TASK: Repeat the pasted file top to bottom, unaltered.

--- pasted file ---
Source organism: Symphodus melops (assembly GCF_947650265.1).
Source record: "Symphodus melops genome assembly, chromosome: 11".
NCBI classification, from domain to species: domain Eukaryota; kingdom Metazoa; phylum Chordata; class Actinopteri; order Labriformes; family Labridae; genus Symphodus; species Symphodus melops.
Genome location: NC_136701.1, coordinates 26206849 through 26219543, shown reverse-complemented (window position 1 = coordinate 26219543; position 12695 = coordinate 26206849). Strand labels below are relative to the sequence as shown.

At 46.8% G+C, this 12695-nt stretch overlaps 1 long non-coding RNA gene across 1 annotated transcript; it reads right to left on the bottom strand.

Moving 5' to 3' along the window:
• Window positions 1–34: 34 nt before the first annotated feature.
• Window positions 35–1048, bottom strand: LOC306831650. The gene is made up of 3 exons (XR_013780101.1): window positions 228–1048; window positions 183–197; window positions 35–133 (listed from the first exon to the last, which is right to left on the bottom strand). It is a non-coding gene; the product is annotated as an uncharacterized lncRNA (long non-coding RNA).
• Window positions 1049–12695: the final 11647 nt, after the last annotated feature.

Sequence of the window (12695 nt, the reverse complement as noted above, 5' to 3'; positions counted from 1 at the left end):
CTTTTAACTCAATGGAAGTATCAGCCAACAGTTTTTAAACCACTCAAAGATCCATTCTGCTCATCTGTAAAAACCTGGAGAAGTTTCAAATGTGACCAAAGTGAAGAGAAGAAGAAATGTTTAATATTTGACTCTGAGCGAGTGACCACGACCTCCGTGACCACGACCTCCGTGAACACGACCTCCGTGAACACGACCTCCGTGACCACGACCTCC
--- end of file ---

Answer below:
Source organism: Symphodus melops (assembly GCF_947650265.1).
Source record: "Symphodus melops genome assembly, chromosome: 11".
NCBI classification, from domain to species: domain Eukaryota; kingdom Metazoa; phylum Chordata; class Actinopteri; order Labriformes; family Labridae; genus Symphodus; species Symphodus melops.
Genome location: NC_136701.1, coordinates 26206849 through 26219543, shown reverse-complemented (window position 1 = coordinate 26219543; position 12695 = coordinate 26206849). Strand labels below are relative to the sequence as shown.

At 46.8% G+C, this 12695-nt stretch overlaps 1 long non-coding RNA gene across 1 annotated transcript; it reads right to left on the bottom strand.

Moving 5' to 3' along the window:
• Window positions 1–34: 34 nt before the first annotated feature.
• Window positions 35–1048, bottom strand: LOC306831650. The gene is made up of 3 exons (XR_013780101.1): window positions 228–1048; window positions 183–197; window positions 35–133 (listed from the first exon to the last, which is right to left on the bottom strand). It is a non-coding gene; the product is annotated as an uncharacterized lncRNA (long non-coding RNA).
• Window positions 1049–12695: the final 11647 nt, after the last annotated feature.

Sequence of the window (12695 nt, the reverse complement as noted above, 5' to 3'; positions counted from 1 at the left end):
CTTTTAACTCAATGGAAGTATCAGCCAACAGTTTTTAAACCACTCAAAGATCCATTCTGCTCATCTGTAAAAACCTGGAGAAGTTTCAAATGTGACCAAAGTGAAGAGAAGAAGAAATGTTTAATATTTGACTCTGAGCGAGTGACCACGACCTCCGTGACCACGACCTCCGTGAACACGACCTCCGTGAACACGACCTCCGTGACCACGACCTCC